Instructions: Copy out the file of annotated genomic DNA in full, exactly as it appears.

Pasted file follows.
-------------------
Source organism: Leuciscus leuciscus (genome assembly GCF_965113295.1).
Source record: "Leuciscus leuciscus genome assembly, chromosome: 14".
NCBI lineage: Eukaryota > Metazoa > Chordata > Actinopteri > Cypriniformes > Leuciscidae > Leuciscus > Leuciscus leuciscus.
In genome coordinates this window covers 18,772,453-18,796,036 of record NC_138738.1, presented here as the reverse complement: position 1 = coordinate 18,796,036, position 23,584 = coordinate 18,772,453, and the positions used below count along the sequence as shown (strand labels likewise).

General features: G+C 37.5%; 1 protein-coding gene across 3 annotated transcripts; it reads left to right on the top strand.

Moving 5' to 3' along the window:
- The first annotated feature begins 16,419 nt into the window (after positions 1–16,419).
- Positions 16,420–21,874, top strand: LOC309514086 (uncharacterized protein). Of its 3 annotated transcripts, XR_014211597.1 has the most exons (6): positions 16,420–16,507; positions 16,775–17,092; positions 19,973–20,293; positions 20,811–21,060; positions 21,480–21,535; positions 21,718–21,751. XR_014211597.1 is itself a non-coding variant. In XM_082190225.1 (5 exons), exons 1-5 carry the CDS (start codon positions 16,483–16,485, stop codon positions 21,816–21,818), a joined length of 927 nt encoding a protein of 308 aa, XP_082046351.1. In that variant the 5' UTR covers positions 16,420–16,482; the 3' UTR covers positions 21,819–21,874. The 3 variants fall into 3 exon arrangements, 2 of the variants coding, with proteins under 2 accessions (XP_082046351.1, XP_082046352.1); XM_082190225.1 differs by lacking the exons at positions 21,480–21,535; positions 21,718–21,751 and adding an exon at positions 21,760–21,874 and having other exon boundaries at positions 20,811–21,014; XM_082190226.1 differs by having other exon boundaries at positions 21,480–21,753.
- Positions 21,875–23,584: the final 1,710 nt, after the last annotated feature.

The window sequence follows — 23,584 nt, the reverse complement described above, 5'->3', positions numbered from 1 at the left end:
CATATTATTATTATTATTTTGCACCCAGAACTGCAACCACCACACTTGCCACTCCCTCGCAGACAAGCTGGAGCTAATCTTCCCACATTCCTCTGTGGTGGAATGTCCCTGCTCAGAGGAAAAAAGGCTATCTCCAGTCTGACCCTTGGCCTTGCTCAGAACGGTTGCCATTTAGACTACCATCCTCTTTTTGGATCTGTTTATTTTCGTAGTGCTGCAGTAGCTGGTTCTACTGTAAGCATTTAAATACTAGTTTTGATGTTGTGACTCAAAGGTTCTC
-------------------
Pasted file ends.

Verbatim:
Source organism: Leuciscus leuciscus (genome assembly GCF_965113295.1).
Source record: "Leuciscus leuciscus genome assembly, chromosome: 14".
NCBI lineage: Eukaryota > Metazoa > Chordata > Actinopteri > Cypriniformes > Leuciscidae > Leuciscus > Leuciscus leuciscus.
In genome coordinates this window covers 18,772,453-18,796,036 of record NC_138738.1, presented here as the reverse complement: position 1 = coordinate 18,796,036, position 23,584 = coordinate 18,772,453, and the positions used below count along the sequence as shown (strand labels likewise).

General features: G+C 37.5%; 1 protein-coding gene across 3 annotated transcripts; it reads left to right on the top strand.

Moving 5' to 3' along the window:
- The first annotated feature begins 16,419 nt into the window (after positions 1–16,419).
- Positions 16,420–21,874, top strand: LOC309514086 (uncharacterized protein). Of its 3 annotated transcripts, XR_014211597.1 has the most exons (6): positions 16,420–16,507; positions 16,775–17,092; positions 19,973–20,293; positions 20,811–21,060; positions 21,480–21,535; positions 21,718–21,751. XR_014211597.1 is itself a non-coding variant. In XM_082190225.1 (5 exons), exons 1-5 carry the CDS (start codon positions 16,483–16,485, stop codon positions 21,816–21,818), a joined length of 927 nt encoding a protein of 308 aa, XP_082046351.1. In that variant the 5' UTR covers positions 16,420–16,482; the 3' UTR covers positions 21,819–21,874. The 3 variants fall into 3 exon arrangements, 2 of the variants coding, with proteins under 2 accessions (XP_082046351.1, XP_082046352.1); XM_082190225.1 differs by lacking the exons at positions 21,480–21,535; positions 21,718–21,751 and adding an exon at positions 21,760–21,874 and having other exon boundaries at positions 20,811–21,014; XM_082190226.1 differs by having other exon boundaries at positions 21,480–21,753.
- Positions 21,875–23,584: the final 1,710 nt, after the last annotated feature.

The window sequence follows — 23,584 nt, the reverse complement described above, 5'->3', positions numbered from 1 at the left end:
CATATTATTATTATTATTTTGCACCCAGAACTGCAACCACCACACTTGCCACTCCCTCGCAGACAAGCTGGAGCTAATCTTCCCACATTCCTCTGTGGTGGAATGTCCCTGCTCAGAGGAAAAAAGGCTATCTCCAGTCTGACCCTTGGCCTTGCTCAGAACGGTTGCCATTTAGACTACCATCCTCTTTTTGGATCTGTTTATTTTCGTAGTGCTGCAGTAGCTGGTTCTACTGTAAGCATTTAAATACTAGTTTTGATGTTGTGACTCAAAGGTTCTC